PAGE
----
No structural prosthesis deterioration, valve thrombosis, or significant transvalvular aortic regurgitation occurred during the study period. There were no cases of tilting or migration once appropriately inserted during the entire study. This sutureless bioprosthesis appears to be ideal for patients with severe calcification of the aortic root and patients requiring concomitant procedures in whom a reduced bypass time is mandatory [1]. Cross clamp time and cardio-pulmonary bypass (CPB) time are reported at Table 2. All echo-cardiographic measurements were assessed by transthoracic echo. The annulus size was between 21 and 30 mm. We have implanted 18 perceval S valves size small, five medium and two large. In the conventional group we implanted 18 Soprano stented valves of the 21 mm and 4 Soprano stented valves of 20 mm. Postoperative EOA was 1.5 ± 0.3 cm2 in the Perceval group vs 1.1 ± 0.5 in the conventional group (p 0.002). The mean EOA index was 1.034 in the Perceval S group, while in the conventional group the EOA index was 0.617. This is the reason why three of the patients with Soprano stented valve came back in 6 months with New York Heart Association (NYHA) 3. The PPM of these patients was the cause of readmission in the Hospital required diuresis and supplementary treatment. This is the most important result coming out from our study. Operation time, CPB time and cross clamp time were significantly lower in the Perceval group (p < 0.001) as we could see in Table 2. These data are very important in cardiac surgery procedure and especially in elderly with comorbidities. The postoperative echo measurements were made within a month of period following surgery.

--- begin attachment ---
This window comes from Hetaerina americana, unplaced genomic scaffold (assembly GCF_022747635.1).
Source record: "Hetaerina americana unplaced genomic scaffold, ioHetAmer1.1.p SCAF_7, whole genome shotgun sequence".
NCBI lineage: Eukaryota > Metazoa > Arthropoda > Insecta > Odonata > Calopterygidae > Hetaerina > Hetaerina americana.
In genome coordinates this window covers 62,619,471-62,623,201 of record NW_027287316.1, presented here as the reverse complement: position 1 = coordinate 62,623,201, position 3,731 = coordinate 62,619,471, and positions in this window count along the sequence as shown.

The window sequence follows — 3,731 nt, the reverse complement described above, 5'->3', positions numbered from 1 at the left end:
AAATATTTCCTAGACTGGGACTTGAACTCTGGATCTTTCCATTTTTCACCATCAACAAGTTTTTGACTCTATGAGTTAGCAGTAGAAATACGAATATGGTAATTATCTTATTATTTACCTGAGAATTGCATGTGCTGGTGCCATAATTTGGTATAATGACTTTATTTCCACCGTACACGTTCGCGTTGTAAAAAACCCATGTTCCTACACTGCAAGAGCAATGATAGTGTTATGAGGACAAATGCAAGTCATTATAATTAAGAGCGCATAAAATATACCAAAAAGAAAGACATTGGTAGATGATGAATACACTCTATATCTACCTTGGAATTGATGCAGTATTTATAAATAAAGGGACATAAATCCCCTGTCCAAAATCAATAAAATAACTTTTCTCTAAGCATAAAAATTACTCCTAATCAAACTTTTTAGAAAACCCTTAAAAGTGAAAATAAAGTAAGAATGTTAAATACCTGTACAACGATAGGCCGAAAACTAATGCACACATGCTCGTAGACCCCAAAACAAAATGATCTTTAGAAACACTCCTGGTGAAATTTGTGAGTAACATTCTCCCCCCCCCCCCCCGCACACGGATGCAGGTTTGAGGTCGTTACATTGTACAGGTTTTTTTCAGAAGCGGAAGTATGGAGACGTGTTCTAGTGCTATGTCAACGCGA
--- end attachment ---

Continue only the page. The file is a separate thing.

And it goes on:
Table 2

Peroperative date and results

 

SVP (25) sutureless valve

BVP (25) classic biological valve (soprano)

P value

Number of patients

25

25

 

Preop. max gradient

88 ± 10.5

89 ± 12.5

 

Postop. max gradient

23.5 ± 19.20 mmHg

24.5 ± 19.90 mmHg

0.670

Preop EOA

0.45 ± 0.19

0.47 ± 0.21

 

Postop ΕΟΑ

1.5 ± 0.3 cm2

1.1 ± 0.5 cm2

0.002

Operation time

149.38 ± 15.22 min

206.64 ± 42.85 min

p < 0.001

CPB time

73.75 ± 8.12 min

120.36 ± 28.31 min

p < 0.001

Ischemia time

40 ± 5.50 min

86 ± 15.86 min

p < 0.001

Temporary postop pacing, permanent

15/25-3/25

2/25- 0/25

 

Postoperative intubation time

6 ± 1.5 h

7 ± 1 h

 

ICU stay

15 ± 3.5 h

16 ± 4 h

 

Hospital stay

8 ± 1.5 days

7 ± 1.8 days

 

Postop follow-up

8 ± 1.5 months

8 ± 1.8 months

 

Death

0/25

1/25 arhythmia

 

Comparison of the two groups of patients. EOA effective orifice area, ICU intensive care unit

Conclusions